Adam, can you just clarify – in the transfer process is it the selling club or buying club who pays the player’s agent – your article suggested it could well be both. If both do pay can you illustrate why this is. Also, for clarification, if a player is bought for £10m, does the agent get a cut from this, or is he paid an additional fee by the buying club based on a percentage of the £10m. Thanks, this is an area I don’t fully understand and would like to know more about.

  3. @bjtgooner; This is an area I don’t fully understand and would like to know more about.

    You and me both, Im learning as I go mate. There are rules governing agents and conflicts of interest, I will look it up later for clarification, however I do know the rules changed within the last couple of years so an agent could represent both parties of a transfer (both clubs) so you would expect them both to have to pay?
    Please remember there are transfer contracts (between clubs)and player contracts two separate entities but both very notable and negotiable.
    Some countries (associations) have a fixed limit percentage wise that a agent can earn from a players contract but no limit exists for transfer contract negotiations to my knowledge? Clubs have to pay a one off fee where players can pay over the length of their contract even though a player can only sign with an agent for two years at a time.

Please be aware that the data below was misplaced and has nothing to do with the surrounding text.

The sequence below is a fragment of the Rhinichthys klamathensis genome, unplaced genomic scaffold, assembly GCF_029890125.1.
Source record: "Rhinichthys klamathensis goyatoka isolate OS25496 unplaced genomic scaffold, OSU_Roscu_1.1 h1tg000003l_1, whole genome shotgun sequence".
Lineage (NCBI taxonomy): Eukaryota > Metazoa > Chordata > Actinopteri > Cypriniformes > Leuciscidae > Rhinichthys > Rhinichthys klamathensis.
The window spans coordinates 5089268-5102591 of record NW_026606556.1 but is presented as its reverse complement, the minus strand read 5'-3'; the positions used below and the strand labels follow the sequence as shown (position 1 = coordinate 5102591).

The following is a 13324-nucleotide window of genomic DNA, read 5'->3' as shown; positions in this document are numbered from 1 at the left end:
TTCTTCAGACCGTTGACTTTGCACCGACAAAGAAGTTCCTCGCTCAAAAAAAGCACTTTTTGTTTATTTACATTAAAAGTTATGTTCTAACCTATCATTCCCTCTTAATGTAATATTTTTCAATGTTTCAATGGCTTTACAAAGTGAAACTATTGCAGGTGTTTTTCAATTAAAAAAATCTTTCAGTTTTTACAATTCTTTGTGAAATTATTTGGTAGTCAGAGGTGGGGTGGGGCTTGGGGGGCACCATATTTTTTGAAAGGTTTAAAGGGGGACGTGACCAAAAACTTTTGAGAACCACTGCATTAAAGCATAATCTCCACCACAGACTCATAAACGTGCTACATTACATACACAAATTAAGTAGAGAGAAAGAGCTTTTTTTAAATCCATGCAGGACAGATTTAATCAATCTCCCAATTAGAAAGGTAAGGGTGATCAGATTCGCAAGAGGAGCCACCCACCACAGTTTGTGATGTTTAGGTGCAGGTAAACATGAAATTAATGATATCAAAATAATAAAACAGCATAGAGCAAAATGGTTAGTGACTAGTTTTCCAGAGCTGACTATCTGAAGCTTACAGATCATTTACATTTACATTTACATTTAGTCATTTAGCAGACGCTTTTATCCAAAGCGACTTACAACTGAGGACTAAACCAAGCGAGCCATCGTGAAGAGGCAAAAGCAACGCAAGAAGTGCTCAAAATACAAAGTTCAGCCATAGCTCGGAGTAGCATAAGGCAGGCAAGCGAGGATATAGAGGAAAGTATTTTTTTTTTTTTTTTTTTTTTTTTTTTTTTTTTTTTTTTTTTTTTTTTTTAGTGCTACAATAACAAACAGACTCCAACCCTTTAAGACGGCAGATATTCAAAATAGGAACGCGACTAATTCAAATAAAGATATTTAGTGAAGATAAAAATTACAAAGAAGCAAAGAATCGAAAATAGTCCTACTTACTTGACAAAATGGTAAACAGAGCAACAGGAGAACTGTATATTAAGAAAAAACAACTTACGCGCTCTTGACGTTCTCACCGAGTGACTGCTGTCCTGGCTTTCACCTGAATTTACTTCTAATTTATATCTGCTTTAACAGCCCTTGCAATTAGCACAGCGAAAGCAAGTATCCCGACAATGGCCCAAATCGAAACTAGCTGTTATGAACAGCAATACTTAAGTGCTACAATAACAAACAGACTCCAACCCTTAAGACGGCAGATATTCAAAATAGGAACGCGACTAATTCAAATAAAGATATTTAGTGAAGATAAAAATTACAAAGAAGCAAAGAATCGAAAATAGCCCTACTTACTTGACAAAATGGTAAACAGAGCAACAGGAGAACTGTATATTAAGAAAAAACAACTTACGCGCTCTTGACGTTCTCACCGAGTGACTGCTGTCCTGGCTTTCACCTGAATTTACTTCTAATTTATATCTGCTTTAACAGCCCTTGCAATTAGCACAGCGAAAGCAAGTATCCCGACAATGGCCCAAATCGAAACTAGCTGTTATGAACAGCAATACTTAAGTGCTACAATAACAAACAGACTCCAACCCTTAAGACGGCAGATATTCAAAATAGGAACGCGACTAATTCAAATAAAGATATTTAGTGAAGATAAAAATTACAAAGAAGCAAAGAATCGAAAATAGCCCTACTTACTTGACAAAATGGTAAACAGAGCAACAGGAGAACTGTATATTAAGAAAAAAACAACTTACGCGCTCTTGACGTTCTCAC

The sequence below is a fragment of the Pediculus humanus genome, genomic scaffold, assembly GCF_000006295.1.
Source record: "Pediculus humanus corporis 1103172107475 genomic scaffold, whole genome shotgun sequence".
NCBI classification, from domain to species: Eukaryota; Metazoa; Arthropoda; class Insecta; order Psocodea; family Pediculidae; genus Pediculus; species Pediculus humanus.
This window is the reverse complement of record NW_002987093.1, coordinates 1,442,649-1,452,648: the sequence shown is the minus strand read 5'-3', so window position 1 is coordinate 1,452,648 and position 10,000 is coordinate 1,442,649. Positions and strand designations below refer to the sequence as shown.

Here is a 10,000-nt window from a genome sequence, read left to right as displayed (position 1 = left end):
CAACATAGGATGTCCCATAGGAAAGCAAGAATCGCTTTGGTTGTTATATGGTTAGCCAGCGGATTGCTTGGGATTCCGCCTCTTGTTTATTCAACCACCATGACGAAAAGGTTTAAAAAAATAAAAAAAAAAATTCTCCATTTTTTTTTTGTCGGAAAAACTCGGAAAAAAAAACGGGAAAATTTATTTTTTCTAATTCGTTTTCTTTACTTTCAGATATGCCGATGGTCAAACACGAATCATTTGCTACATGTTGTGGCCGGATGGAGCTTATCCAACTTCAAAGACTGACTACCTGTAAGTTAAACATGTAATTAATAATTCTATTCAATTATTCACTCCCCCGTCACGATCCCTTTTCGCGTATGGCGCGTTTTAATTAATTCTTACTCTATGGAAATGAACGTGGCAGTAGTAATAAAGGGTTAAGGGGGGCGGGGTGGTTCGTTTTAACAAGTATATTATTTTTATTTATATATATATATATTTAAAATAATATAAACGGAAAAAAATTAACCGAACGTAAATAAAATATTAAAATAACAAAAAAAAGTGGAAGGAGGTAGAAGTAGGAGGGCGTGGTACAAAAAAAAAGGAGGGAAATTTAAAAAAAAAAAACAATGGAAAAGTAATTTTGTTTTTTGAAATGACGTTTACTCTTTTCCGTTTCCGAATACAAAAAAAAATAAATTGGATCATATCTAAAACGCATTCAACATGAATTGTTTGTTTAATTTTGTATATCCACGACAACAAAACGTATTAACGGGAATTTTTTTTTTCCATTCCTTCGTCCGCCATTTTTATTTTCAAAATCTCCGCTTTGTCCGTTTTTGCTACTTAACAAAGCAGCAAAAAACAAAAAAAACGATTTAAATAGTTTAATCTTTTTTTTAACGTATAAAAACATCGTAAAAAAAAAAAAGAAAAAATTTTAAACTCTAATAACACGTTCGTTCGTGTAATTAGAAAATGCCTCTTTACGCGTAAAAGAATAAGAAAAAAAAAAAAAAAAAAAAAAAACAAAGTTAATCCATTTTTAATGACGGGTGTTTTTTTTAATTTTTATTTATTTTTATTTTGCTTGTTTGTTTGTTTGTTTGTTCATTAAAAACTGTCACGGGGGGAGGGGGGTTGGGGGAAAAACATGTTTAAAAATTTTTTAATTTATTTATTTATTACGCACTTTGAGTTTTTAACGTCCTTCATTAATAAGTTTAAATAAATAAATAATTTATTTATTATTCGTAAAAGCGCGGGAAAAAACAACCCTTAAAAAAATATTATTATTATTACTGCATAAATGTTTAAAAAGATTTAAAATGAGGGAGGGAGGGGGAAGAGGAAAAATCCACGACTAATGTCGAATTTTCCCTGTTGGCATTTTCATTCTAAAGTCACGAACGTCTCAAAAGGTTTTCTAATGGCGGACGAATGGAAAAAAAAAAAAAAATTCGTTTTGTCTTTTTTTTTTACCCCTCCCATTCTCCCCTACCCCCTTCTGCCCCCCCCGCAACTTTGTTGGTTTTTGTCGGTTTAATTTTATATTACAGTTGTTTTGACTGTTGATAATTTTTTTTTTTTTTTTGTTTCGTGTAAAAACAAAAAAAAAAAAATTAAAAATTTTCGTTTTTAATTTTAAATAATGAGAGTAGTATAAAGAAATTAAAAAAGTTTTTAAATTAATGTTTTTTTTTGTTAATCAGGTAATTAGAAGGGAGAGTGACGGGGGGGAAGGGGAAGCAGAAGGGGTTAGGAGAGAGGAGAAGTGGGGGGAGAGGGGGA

Licensed players’ agents have the right to:
    a) contact every player who is not, or is no longer, under an exclusive
    representation contract with another players’ agent;
    b) represent the interests of any player or club that requests him to
    negotiate or renegotiate contracts on his/its behalf;
    c) take care of the interests of any player who requests him to do so;
    d) take care of the interests of any club which requests him to do so.

  4. Adam, thanks for that response; agent fees and how they are earned is something we collectively will have to try to learn more about. I think all clubs are being ripped off.

    With regard to Arsenal; when we are trying to run a sustainable financial model, having to spend £5.5m on agent fees is a bit soul destroying and as you indicate in your article, it is money which leaves the club and disappears.